There are a of myriad fishing lures on the market today, in a vast selection of shapes, sizes, colors and specializations. This guide will attempt to help you narrow down your fishing lure choices to decide which types to use, when to use them and how to use them most effectively. If you happen to be knowledgeable about different types of bait, then lures will be that much easier for you to learn, but if not, don’t worry. Learning about lures may just help you with that as well.
The first question to answer is whether you will be fishing in salt water or fresh water. The very next question is what type of fish you are hoping to catch. And if you plan to fish at night, there are also lures for that. If the water will be murky, use brighter lures and vice versa.
In general, salt water lures are much larger than fresh water lures because the fish are larger, though some lures, such as these or these, can be used in both, if the local fish size is large enough. The primary salt water lures are swim baits – a fish replica that appears to swim smoothly through the water, jerk baits – a fish replica with disjointed action that gives it the appearance of an injured fish, and topwater baits – just as it sounds, a lure that rests on top of the water. Swim baits often provide their own movement, while the jerk and topwater require the fisher to move the line in some way. Skill with these movements is key to the success of the lure. Swim baits are generally better for catching bigger fish and require less work on your part. Jerk baits require some skill to work properly, but have a high catch rate when the right technique is employed. Topwater baits are the best for bass fishing, and require less finesse when manipulating the fishing line.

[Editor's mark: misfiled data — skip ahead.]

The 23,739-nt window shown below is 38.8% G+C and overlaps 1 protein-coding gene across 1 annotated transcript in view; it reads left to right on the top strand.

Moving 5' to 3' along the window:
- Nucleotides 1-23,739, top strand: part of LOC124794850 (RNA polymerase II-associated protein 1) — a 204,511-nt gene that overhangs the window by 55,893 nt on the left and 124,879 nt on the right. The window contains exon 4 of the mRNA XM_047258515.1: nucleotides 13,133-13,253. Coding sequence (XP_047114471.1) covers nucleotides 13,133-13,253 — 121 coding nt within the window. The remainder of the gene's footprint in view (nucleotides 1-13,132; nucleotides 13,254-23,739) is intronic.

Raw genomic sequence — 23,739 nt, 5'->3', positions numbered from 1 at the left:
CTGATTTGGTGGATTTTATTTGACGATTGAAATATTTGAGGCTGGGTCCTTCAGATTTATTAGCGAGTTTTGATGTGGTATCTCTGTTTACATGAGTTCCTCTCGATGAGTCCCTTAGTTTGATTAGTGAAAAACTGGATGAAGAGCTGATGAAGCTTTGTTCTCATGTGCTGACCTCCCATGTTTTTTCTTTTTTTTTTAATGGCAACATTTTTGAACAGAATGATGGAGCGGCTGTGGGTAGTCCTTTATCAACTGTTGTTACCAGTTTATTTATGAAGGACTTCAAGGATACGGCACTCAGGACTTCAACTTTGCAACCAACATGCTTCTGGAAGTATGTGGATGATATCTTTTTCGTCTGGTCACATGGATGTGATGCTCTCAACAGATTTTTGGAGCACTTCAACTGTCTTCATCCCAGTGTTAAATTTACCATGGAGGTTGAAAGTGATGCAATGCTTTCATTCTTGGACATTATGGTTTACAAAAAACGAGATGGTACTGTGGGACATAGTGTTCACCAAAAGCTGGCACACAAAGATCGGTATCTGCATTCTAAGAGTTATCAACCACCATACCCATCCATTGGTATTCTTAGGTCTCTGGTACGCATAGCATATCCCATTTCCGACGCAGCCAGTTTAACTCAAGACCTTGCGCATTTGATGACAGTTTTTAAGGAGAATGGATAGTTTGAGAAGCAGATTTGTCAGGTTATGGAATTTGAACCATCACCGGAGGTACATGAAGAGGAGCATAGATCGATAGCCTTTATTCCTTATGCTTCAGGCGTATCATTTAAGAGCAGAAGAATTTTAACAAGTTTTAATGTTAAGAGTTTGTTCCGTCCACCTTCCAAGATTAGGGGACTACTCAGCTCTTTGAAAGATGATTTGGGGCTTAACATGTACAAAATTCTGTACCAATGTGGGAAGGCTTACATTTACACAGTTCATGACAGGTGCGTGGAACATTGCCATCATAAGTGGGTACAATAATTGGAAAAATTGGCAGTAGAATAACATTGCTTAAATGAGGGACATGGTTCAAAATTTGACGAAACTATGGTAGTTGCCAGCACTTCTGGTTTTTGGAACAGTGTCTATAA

With fresh water lures, you have again the swim, jerk and topwater baits, in addition to a lure called the crank bait. This is one of the most common lures used in fresh water bass fishing. Just as the name suggests, it is used by casting it far away from your boat and cranking it back in to try and attract the attention of nearby fish. It requires less skill than the jerk bait, but it will take practice, as it requires going against the natural instinct of keeping your hook away from rocks and other potential snares. Hitting crank bait against rocks and other obstacles is actually what makes it seem more realistic to a fish.
Since a lure has one or more hooks protruding from the bottom, it actually replaces both bait and hook. So once you have chosen the proper lure, and made sure you have the right line (some lures require a lighter or heavier line so that they do or don’t sink), what you are going to do is install the lure of choice in the same manner as you would normally install a hook on your line. Once the lure is secured on your line, cast it out and experiment with different movements to achieve the desired action from your lure. Try to find a motion that is both effective and comes naturally to you. If you haven’t gotten a nibble after a dozen casts, try something different, and keep varying your movements until the fish start to bite.